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Smoking in teen girls can ruin bone health


Make no bones about it--smoking is incredibly detrimental to a young person's mental and physical development.

And parents of teen girls who smoke may have another reason to help them quit: osteoporosis.

Smoking away bone health

A study from the Cincinnati Children's Hospital Medical Center found that smoking in female teenagers prevents the accumulation of bone mass during a period when bone growth is critical.

"As much bone is accrued in the two years surrounding a girl's first menstrual cycle as is lost in the last four decades of life," said Lorah Dorn, PhD, principal investigator and director of research in the Division of Adolescent Medicine at Cincinnati Children's.

Studying 261 11 to 19-year-old girls, Researchers found that smoking seemed to have the biggest impact on the hips and the lumbar region of the spine. Bone mass seemed to be the same for all girls around the age of 13, regardless of whether or not they smoked. But as the girls got older, smokers were found to have a lower bone mass accumulation.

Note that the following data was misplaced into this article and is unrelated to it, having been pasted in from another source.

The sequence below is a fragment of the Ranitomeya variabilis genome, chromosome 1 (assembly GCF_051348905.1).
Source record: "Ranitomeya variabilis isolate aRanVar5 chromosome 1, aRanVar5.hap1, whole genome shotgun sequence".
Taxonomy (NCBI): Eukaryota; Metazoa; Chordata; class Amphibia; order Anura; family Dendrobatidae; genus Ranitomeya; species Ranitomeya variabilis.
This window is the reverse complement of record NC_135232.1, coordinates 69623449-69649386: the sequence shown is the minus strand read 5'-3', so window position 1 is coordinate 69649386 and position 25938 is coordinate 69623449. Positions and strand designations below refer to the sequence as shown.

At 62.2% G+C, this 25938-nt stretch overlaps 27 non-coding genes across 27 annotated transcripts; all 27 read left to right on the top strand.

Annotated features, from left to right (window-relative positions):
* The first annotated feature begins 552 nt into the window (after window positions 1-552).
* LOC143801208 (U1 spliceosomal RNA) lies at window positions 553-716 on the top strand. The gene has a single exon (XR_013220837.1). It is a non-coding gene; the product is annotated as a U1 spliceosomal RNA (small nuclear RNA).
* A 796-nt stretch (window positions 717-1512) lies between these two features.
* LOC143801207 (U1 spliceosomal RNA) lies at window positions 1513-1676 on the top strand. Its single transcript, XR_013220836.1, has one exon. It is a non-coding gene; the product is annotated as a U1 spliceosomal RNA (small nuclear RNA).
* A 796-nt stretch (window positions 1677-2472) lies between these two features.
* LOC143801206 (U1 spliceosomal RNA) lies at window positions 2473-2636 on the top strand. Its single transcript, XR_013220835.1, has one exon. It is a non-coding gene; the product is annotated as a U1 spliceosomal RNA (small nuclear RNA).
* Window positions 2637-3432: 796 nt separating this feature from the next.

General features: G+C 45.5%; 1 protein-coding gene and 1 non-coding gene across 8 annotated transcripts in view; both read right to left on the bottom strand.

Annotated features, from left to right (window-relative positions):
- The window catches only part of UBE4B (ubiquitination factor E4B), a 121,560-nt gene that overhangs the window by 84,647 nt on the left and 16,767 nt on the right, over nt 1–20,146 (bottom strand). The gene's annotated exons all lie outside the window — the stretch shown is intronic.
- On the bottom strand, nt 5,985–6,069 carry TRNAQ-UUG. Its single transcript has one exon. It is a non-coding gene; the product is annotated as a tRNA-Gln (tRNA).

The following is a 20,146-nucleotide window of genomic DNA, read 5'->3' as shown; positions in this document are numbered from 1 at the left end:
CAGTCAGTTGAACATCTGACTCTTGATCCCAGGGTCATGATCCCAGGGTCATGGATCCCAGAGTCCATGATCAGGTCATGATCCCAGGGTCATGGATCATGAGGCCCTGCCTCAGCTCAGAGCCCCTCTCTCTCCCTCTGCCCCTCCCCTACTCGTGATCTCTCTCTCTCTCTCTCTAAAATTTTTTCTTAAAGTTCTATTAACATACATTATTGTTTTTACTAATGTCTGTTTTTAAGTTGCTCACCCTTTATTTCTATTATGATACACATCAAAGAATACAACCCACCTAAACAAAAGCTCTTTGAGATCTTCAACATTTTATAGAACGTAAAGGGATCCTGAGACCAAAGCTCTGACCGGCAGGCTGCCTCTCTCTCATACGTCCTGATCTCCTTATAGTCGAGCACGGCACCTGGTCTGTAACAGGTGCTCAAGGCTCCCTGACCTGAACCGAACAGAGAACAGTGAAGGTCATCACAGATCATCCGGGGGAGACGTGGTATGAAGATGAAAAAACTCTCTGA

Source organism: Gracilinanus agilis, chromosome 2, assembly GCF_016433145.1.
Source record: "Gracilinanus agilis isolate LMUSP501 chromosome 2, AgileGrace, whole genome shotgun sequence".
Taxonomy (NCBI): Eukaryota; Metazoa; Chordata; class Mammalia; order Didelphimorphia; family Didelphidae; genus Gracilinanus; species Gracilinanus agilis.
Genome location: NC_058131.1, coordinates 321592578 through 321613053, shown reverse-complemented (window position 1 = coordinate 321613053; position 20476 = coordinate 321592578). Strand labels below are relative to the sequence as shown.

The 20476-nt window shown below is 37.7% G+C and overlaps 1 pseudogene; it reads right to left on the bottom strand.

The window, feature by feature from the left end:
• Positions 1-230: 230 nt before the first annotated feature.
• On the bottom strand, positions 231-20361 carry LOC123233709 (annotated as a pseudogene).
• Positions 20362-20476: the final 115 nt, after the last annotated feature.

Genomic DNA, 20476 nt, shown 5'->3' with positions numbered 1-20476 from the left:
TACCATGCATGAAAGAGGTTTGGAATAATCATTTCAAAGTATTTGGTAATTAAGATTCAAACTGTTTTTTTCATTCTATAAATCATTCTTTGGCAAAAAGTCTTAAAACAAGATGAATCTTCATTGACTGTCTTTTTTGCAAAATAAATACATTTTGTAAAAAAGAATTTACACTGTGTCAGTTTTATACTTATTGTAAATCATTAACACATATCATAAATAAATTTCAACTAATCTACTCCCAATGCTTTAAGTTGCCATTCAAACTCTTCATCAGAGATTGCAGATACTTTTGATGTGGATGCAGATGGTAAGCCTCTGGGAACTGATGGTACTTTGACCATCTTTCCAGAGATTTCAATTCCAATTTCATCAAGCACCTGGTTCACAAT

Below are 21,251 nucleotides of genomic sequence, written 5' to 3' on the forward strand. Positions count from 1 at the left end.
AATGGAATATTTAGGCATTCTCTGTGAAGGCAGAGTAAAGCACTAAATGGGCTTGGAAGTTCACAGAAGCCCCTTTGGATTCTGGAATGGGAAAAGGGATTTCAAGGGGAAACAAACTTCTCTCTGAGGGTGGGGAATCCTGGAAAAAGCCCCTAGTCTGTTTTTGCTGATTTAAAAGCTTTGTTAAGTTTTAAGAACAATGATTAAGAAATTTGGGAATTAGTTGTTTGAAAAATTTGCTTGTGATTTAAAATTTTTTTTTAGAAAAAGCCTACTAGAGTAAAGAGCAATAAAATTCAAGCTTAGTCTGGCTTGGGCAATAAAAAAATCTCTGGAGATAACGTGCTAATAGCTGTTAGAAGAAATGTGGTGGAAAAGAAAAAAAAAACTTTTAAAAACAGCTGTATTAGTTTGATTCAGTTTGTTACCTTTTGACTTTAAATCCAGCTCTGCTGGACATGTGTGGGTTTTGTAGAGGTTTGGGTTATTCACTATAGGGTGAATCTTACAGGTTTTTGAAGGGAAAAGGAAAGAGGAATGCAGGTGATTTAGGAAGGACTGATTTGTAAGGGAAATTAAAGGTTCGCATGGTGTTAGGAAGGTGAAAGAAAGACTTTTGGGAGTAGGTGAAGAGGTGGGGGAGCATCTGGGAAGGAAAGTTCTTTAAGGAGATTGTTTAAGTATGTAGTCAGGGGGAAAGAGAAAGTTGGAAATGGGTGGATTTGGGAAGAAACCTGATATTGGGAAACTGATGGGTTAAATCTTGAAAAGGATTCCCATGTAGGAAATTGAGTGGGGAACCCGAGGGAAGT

The study also found that higher depressive symptoms were common in the girls that smoked.

A growing problem for girls

Dorn notes that declining bone health is a growing problem across the nation, but that girls are particularly at risk--50 percent of bone accrual happens in adolescence.

"Osteoporosis is a costly health problem affecting an estimated 10 million Americans, with an additional 34 million considered at risk. To our knowledge this is the first longitudinal study to test and demonstrate that smoking by girls, as well as symptoms of depression, have a negative impact on bone accrual during adolescence."

Researchers note follow-up studies that included more races of girls--this one included just white and African American participants--and a bigger geographical range would be helpful.

Source: Science Daily